T5W – In A Land Far, Far Away

Today’s Top 5 Wednesday topic is: Books NOT Set/Inspired By The Western World!

Wow, this one was actually WAY harder than I thought it would be. Getting into the Pop Sugar reading challenges and a few groups on Goodreads has really broadened my book horizons, but I still apparently haven’t read very many books that aren’t based on the Western World. :/ I had to break into my TBR pile to make up the difference!

The Night Parade (Kathryn Tanquary) — Japan

thenightparadeThe last thing Saki Yamamoto wants to do for her summer vacation is trade in exciting Tokyo for the antiquated rituals and bad cell reception of her grandmother’s village. Preparing for the Obon ceremony is boring. Then the local kids take an interest in Saki and she sees an opportunity for some fun, even if it means disrespecting her family’s ancestral shrine on a malicious dare. But as Saki rings the sacred bell, the darkness shifts. A death curse has been invoked… and Saki has three nights to undo it. With the help of three spirit guides and some unexpected friends, Saki must prove her worth – or say good-bye to the world of the living forever. If you like Hayao Miyazaki films, you will love this book!

Wildwood Dancing (Juliet Marillier) — Transylvania

wildwooddancingHigh in the Transylvanian woods, at the castle Piscul Draculi, live five daughters and their doting father. It’s an idyllic life for Jena, the second eldest, who spends her time exploring the mysterious forest with her constant companion, a most unusual frog. But best by far is the castle’s hidden portal, known only to the sisters. Every Full Moon, they alone can pass through it into the enchanted world of the Other Kingdom. There they dance through the night with the fey creatures of this magical realm. But their peace is shattered when Father falls ill and must go to the southern parts to recover, for that is when cousin Cezar arrives. Though he’s there to help the girls survive the brutal winter, Jena suspects he has darker motives in store. Meanwhile, Jena’s sister has fallen in love with a dangerous creature of the Other Kingdom–an impossible union it’s up to Jena to stop. When Cezar’s grip of power begins to tighten, at stake is everything Jena loves: her home, her family, and the Other Kingdom she has come to cherish. To save her world, Jena will be tested in ways she can’t imagine–tests of trust, strength, and true love. This one was really good. I love reading about mystical creatures and faerie tales from other countries and this book managed to incorporate quite a few of them! 🙂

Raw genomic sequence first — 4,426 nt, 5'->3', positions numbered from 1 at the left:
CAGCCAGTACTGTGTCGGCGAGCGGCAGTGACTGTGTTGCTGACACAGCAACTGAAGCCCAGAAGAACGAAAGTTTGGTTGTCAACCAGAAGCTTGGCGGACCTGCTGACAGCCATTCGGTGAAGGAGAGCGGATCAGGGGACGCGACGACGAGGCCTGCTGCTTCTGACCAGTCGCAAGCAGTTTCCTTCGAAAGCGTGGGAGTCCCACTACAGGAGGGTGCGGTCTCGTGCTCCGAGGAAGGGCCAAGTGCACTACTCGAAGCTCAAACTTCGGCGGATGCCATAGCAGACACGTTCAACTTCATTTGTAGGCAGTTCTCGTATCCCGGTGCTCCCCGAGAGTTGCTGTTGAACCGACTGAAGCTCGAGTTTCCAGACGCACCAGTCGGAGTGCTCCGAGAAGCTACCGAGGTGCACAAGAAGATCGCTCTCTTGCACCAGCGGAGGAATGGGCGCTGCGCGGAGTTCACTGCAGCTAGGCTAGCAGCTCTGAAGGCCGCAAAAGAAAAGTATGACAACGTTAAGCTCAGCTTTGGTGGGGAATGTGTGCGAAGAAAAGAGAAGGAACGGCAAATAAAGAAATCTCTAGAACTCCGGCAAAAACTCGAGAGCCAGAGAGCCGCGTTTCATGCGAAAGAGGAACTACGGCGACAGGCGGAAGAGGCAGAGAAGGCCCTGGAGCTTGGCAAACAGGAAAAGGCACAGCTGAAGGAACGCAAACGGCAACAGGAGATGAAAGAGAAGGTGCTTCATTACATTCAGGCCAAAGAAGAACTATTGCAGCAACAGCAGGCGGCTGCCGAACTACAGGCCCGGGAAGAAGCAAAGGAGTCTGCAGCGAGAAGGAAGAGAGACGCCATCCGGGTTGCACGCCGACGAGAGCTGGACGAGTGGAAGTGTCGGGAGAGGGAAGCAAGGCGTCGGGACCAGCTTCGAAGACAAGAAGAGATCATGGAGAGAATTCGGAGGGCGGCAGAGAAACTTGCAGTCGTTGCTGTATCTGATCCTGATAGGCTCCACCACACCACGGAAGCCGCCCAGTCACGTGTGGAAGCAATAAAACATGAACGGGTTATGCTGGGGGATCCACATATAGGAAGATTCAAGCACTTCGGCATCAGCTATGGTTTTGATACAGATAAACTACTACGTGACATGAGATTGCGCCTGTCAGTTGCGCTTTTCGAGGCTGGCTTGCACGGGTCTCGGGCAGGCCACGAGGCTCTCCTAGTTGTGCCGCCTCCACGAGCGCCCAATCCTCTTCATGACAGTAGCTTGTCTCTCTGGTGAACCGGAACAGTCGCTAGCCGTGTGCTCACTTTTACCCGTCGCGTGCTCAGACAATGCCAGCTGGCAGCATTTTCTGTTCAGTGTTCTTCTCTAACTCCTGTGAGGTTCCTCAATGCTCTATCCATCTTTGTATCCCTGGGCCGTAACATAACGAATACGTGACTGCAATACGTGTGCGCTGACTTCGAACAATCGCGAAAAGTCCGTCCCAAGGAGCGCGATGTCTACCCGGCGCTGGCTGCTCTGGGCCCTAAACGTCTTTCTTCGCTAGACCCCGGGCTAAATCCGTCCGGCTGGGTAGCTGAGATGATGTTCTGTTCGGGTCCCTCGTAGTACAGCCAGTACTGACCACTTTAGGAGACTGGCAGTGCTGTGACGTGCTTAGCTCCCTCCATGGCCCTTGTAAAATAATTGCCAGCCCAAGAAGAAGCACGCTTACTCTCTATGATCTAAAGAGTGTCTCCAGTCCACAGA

The No.1 Ladies’ Detective Agency (Alexander McCall Smith) — Botswana

theno1ladiesdetectiveagencyThe No. 1 Ladies’ Detective Agency series tells the story of the delightfully cunning and enormously engaging Precious Ramotswe, who is drawn to her profession to “help people with problems in their lives.” Immediately upon setting up shop in a small storefront in Gaborone, she is hired to track down a missing husband, uncover a con man, and follow a wayward daughter. But the case that tugs at her heart, and lands her in danger, is a missing eleven-year-old boy, who may have been snatched by witchdoctors. This one is from my TBR pile. It looks pretty good, so fingers crossed!